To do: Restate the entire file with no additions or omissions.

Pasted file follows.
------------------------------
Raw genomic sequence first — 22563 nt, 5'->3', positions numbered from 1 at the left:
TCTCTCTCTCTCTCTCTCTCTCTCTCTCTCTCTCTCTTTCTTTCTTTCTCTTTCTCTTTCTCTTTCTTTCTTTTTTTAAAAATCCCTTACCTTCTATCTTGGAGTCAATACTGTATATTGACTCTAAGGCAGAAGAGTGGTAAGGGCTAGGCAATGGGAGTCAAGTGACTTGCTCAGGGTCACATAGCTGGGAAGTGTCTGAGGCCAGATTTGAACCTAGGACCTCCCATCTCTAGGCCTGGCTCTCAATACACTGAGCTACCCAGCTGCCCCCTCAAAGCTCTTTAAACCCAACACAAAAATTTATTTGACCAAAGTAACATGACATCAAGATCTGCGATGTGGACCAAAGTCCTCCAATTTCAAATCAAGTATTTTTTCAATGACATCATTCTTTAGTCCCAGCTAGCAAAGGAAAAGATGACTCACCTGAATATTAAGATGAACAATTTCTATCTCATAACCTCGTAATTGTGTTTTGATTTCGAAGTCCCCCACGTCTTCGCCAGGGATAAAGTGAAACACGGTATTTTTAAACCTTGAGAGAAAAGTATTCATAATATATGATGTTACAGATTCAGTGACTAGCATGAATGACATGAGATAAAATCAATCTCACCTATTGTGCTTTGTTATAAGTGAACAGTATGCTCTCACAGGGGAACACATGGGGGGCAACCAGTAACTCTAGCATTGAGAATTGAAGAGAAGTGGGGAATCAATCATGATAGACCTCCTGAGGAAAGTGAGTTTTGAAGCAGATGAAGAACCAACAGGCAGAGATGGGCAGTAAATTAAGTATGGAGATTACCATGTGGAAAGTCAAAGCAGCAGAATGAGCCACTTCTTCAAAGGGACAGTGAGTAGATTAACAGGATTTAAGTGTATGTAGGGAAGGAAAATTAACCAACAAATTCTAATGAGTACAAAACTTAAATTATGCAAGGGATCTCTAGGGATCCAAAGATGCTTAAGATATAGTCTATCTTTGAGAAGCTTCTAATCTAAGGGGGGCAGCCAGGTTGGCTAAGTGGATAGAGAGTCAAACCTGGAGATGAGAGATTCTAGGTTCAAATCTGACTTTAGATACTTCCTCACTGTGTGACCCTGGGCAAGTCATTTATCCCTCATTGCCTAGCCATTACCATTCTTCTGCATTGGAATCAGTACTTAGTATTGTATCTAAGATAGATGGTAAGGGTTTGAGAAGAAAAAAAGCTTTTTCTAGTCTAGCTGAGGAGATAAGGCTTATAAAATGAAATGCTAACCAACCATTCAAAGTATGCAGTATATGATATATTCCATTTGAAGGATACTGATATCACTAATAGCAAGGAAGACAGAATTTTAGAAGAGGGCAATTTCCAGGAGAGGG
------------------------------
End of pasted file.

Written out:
Raw genomic sequence first — 22563 nt, 5'->3', positions numbered from 1 at the left:
TCTCTCTCTCTCTCTCTCTCTCTCTCTCTCTCTCTCTTTCTTTCTTTCTCTTTCTCTTTCTCTTTCTTTCTTTTTTTAAAAATCCCTTACCTTCTATCTTGGAGTCAATACTGTATATTGACTCTAAGGCAGAAGAGTGGTAAGGGCTAGGCAATGGGAGTCAAGTGACTTGCTCAGGGTCACATAGCTGGGAAGTGTCTGAGGCCAGATTTGAACCTAGGACCTCCCATCTCTAGGCCTGGCTCTCAATACACTGAGCTACCCAGCTGCCCCCTCAAAGCTCTTTAAACCCAACACAAAAATTTATTTGACCAAAGTAACATGACATCAAGATCTGCGATGTGGACCAAAGTCCTCCAATTTCAAATCAAGTATTTTTTCAATGACATCATTCTTTAGTCCCAGCTAGCAAAGGAAAAGATGACTCACCTGAATATTAAGATGAACAATTTCTATCTCATAACCTCGTAATTGTGTTTTGATTTCGAAGTCCCCCACGTCTTCGCCAGGGATAAAGTGAAACACGGTATTTTTAAACCTTGAGAGAAAAGTATTCATAATATATGATGTTACAGATTCAGTGACTAGCATGAATGACATGAGATAAAATCAATCTCACCTATTGTGCTTTGTTATAAGTGAACAGTATGCTCTCACAGGGGAACACATGGGGGGCAACCAGTAACTCTAGCATTGAGAATTGAAGAGAAGTGGGGAATCAATCATGATAGACCTCCTGAGGAAAGTGAGTTTTGAAGCAGATGAAGAACCAACAGGCAGAGATGGGCAGTAAATTAAGTATGGAGATTACCATGTGGAAAGTCAAAGCAGCAGAATGAGCCACTTCTTCAAAGGGACAGTGAGTAGATTAACAGGATTTAAGTGTATGTAGGGAAGGAAAATTAACCAACAAATTCTAATGAGTACAAAACTTAAATTATGCAAGGGATCTCTAGGGATCCAAAGATGCTTAAGATATAGTCTATCTTTGAGAAGCTTCTAATCTAAGGGGGGCAGCCAGGTTGGCTAAGTGGATAGAGAGTCAAACCTGGAGATGAGAGATTCTAGGTTCAAATCTGACTTTAGATACTTCCTCACTGTGTGACCCTGGGCAAGTCATTTATCCCTCATTGCCTAGCCATTACCATTCTTCTGCATTGGAATCAGTACTTAGTATTGTATCTAAGATAGATGGTAAGGGTTTGAGAAGAAAAAAAGCTTTTTCTAGTCTAGCTGAGGAGATAAGGCTTATAAAATGAAATGCTAACCAACCATTCAAAGTATGCAGTATATGATATATTCCATTTGAAGGATACTGATATCACTAATAGCAAGGAAGACAGAATTTTAGAAGAGGGCAATTTCCAGGAGAGGG